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Recommendations for backing up Windows 2012 and newer file servers with deduplicated volumes

I would like recommendations for increasing the speed of file system backups of Windows file servers running Windows 2012 and newer which are using Windows deduplicated volumes.  Currently, we have many file servers ranging in size from a few TBs to 12+ TBs.

We are using several options to try to speed up the backups:

  • NB Client version is 8.1.1
  • Client property "Use Change Journal" is enabled
  • Client-side deduplication is enabled
  • Accelerator is enabled
  • Multiple streams are enabled
  • Backup Selections is set to ALL_LOCAL_DRIVES

The main problem is the Shadow Copy Components portion of the client backups which can take multiple days to complete and is limited to one stream.

I often see messages like these:

Jul 12, 2020 12:01:35 PM - Info bpbkar (pid=6616) not using change journal data for <Shadow Copy Components:\>: not supported for non-local volumes / file systems
Jul 12, 2020 12:40:16 PM - Info bpbkar (pid=6616) not using change journal data for <Shadow Copy Components:\>: forcing rescan, each file will be read in order to validate checksums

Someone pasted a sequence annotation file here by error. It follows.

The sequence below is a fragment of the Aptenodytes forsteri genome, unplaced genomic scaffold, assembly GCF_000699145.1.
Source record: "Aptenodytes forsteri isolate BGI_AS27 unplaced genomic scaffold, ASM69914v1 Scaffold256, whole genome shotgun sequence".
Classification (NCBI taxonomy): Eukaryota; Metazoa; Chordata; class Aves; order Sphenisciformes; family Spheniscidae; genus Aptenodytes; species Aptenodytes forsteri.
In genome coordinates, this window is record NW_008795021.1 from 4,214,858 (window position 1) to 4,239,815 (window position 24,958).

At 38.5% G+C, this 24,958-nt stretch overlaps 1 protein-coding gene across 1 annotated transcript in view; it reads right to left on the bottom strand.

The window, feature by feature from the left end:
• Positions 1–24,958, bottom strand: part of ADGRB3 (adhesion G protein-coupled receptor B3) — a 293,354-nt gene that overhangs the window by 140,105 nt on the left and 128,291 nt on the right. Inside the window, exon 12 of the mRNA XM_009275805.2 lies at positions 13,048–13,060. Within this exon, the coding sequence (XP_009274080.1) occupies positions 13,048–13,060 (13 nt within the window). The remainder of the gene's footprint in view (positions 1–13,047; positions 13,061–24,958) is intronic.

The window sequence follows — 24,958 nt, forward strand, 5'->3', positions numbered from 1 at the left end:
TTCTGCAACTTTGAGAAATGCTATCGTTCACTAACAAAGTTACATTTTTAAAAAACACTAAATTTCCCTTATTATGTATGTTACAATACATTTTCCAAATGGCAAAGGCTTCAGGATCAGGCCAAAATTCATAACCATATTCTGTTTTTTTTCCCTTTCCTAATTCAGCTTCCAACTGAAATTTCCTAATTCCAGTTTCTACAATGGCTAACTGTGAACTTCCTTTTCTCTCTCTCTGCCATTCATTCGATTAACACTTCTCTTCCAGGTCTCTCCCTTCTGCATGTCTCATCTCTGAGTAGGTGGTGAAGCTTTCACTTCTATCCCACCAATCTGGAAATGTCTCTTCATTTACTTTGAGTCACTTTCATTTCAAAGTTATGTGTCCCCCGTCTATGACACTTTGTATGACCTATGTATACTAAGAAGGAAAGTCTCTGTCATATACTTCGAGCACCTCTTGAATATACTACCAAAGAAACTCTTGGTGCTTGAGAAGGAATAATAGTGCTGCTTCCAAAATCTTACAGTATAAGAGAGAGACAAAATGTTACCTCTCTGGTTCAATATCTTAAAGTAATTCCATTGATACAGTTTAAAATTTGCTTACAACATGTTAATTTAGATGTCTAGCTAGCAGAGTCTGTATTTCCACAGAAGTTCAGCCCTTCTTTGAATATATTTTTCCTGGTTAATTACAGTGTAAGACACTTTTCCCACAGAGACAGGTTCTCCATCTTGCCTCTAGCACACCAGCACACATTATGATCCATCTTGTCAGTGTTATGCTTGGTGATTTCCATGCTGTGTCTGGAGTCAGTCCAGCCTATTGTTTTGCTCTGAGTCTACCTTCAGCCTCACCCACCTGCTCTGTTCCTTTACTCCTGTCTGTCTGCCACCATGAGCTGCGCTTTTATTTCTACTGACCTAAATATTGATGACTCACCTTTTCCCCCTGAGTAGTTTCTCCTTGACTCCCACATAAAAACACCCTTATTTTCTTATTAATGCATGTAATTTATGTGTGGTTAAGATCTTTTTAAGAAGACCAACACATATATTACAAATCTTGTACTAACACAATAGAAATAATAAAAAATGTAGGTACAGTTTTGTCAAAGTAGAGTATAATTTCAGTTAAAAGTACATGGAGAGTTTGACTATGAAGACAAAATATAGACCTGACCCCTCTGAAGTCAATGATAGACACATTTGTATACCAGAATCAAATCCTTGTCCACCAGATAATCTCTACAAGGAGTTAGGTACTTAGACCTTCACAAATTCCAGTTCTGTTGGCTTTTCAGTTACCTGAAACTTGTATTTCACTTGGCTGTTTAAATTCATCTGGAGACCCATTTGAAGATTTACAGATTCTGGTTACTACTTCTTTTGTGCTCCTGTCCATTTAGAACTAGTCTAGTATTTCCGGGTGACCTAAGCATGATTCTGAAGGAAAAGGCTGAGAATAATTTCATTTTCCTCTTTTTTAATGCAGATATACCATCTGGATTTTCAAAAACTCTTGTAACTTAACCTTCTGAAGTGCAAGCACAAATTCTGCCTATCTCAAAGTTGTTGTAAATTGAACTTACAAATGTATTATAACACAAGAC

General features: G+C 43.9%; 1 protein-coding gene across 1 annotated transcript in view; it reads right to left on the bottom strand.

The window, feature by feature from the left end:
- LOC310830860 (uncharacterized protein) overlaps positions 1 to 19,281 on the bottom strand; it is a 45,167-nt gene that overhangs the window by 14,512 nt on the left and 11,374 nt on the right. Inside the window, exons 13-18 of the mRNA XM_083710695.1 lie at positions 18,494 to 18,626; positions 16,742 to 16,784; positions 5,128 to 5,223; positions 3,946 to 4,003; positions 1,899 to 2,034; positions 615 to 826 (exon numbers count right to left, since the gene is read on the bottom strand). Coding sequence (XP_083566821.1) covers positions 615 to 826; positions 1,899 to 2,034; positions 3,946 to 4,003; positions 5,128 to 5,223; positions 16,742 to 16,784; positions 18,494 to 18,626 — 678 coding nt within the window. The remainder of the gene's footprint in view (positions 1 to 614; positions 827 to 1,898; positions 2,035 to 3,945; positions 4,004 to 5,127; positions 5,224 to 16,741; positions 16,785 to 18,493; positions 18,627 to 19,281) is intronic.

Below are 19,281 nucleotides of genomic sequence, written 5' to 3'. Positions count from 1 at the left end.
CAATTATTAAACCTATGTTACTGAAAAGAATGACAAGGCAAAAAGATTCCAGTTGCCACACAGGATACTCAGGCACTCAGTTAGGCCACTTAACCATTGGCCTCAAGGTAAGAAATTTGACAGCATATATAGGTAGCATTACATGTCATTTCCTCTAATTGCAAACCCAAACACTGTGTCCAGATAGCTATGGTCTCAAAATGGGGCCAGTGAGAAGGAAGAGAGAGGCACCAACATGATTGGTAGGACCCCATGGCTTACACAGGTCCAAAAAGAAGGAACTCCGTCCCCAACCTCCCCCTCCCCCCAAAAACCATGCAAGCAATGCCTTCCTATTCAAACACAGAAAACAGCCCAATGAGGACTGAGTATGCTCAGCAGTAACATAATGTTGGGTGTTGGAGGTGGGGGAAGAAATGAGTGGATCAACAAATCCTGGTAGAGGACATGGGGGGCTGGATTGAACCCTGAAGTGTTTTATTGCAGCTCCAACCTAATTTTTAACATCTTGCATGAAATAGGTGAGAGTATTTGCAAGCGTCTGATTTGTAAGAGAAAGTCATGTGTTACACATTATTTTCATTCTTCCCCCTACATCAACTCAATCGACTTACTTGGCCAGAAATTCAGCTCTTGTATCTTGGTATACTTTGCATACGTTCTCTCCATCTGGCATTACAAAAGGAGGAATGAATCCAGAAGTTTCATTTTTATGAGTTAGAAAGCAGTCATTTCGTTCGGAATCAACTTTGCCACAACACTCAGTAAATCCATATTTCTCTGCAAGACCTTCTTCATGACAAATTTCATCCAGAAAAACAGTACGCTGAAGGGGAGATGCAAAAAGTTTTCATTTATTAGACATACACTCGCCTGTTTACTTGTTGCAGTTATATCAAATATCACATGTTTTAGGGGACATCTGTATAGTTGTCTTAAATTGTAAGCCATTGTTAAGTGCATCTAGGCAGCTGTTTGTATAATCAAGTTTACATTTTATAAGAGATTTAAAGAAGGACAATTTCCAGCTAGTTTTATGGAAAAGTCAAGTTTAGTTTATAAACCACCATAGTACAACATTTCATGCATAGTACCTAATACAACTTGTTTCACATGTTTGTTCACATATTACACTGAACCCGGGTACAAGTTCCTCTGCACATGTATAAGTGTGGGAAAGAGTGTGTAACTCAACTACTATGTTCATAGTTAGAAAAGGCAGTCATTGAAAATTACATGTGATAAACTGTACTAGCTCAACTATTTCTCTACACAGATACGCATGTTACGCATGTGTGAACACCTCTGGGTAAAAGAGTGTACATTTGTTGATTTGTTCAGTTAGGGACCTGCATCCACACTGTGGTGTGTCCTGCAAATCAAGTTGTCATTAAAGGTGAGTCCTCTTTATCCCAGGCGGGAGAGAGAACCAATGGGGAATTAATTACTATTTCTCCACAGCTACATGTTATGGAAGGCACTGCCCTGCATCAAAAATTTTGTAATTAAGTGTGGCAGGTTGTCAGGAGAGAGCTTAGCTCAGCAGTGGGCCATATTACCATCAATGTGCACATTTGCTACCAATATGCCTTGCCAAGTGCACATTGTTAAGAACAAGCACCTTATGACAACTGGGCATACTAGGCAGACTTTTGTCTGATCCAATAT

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10 Replies
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Re: Recommendations for backing up Windows 2012 and newer file servers with deduplicated volumes

1. Are you using DFSR? There are special configurations needed to efficiently back up DFSR servers.

2. There is an option in the policy Attributes tab called "Enable optimized backup of Windows deduplicated volumes'. You'll want to ensure that's checked.

3. Why do you have client-side deduplication enabled? Are the servers located outside of your data center/in remote locations? 

4. How many drives are mapped to these file servers? How often is the data on the servers changing? Are any of the drives mapped over the network?

5. If you're using Accelerator, you need to make sure you're running Accelerator Forced Rescan backups semi-regularly (I recommend using your Monthly backups for this, but it can be 3-6 months if you're not having any issues). 

 

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Re: Recommendations for backing up Windows 2012 and newer file servers with deduplicated volumes

Thank you for the response.

  1. DFSR is in use
  2. Due to bugs in the past which would make any data from the file server unrecoverable by using this option, it is against company policy to use this option.
  3. Client-side deduplication is desirable to improve the efficiency of backups so that media servers do not become a bottleneck.  I work with many major backup techologies and client-side deduplication is a standard and best practice these days.
  4. There are anywhere from two to 13 drives that I know of on these file servers.  They are not mapped over the network.  They are local drives.